China is confident enough with its fighter jet targeting pods to start pushing them for export at defense trade shows.
At February’s Singapore Airshow, the WMD-7 Targeting Pod was once again presented as an export product at China’s pavilion for its national aviation export agency, the China National Aero-Technology Import and Export Corp. (CATIC).
Another Chinese product beginning to make an appearance on the export market is the Type OC2 laser/infrared-targeting pod produced by the Norinco Group/Harbin Jiancheng Group. The OC2 made its first appearance at the 2012 Zhuhai Airshow.
“That China can market two basically similar optical/infrared targeting pods is a result of their 1998 defense logistics reform decision to invest in a broadly redundant but competitive military production sector,” said Richard Fisher, a senior fellow of Asian military affairs at the International Assessment and Strategy Center.
This means that China will have a “better chance of offering the lowest price when it competes with Russian and Western systems,” he said. “We have seen this work for the Chinese in Turkey’s recent surface-to-air missile competition.”
Brochures and CATIC officials do not identify the manufacturing origin of the WMD-7, but Fisher said he thinks the pod is the product of the Luoyang Optoelectric Technology Development Center (LOEC) in Henan province.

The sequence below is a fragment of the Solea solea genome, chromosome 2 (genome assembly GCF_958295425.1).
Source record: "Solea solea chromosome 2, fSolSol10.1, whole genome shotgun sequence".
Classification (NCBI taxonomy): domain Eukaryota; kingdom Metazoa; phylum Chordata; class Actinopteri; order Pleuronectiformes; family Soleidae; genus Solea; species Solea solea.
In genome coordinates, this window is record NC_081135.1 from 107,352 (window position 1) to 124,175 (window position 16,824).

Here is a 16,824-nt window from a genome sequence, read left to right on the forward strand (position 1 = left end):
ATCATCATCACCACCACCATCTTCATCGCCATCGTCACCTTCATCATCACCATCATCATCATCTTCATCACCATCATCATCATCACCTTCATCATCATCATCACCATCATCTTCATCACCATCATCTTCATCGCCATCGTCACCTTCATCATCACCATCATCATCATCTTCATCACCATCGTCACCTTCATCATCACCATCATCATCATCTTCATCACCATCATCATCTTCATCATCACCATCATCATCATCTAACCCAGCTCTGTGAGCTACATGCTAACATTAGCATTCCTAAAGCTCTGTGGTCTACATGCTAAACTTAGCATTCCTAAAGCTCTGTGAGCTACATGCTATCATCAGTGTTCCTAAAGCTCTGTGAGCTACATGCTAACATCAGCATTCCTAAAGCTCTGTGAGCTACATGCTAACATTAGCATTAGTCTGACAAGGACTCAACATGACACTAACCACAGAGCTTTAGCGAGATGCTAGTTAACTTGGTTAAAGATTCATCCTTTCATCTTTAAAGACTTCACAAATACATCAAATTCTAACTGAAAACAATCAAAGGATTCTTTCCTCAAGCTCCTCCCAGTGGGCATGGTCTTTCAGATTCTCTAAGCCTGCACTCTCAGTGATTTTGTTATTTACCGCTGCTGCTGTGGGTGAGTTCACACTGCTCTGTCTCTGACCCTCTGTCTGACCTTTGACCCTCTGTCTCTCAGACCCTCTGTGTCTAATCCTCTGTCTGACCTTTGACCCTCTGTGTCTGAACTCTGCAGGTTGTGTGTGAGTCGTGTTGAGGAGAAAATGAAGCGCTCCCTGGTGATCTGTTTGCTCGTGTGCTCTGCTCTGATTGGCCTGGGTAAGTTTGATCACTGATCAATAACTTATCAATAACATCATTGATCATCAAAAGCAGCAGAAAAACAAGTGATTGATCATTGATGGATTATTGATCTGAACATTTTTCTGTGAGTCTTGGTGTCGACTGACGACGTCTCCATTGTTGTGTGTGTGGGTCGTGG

LOEC became famous after Google Earth revealed images in 2011 of a full-scale mock-up of the now-retired F-117 stealth fighter.
Also known as the 612 Institute, LOEC is well known for its air-to-air missiles and precision-guided bomb systems, including the LS-6 Thunder Stone precision-guided glide bomb, the TY-90 surface-to-air and air-to-air missile system, and the PL-5, PL-9 and PL-12 (SD-10) air-to-air missiles.
The WMD-7 is outfitted on the Pakistani JF-17 Thunder fighter, codeveloped with China’s Chengdu Aircraft Corp. and the Pakistan Aeronautical Complex.
The WMD-7 has also been spotted on the Nanchang Q-5 ground-attack aircraft, but there have been no confirmed exports outside of Pakistan.
CATIC officials indicated the pod used an integrated system of infrared and TV cameras and laser sensors that allow it to search for, identify, track and designate targets on the ground or sea surface.
The Norinco OC2 uses a midwave front-look infrared targeting system with a range of 20 kilometers and an illuminating range of 15 kilometers.
Less is known about the OC2, but Fisher said the pod is a derivative of a “number of Norinco optics and targeting lines.
“Luoyang and Norinco both market competing families of precision air-to-ground laser- and satellite-guided munitions and their associated targeting pods,” he said. “Both targeting pods are subsidized by their being used by the People’s Liberation Army.”
Earlier variants of both pods have been seen on the Xian-built JH-7 fighter-bomber and the Q-5. (Defencenews)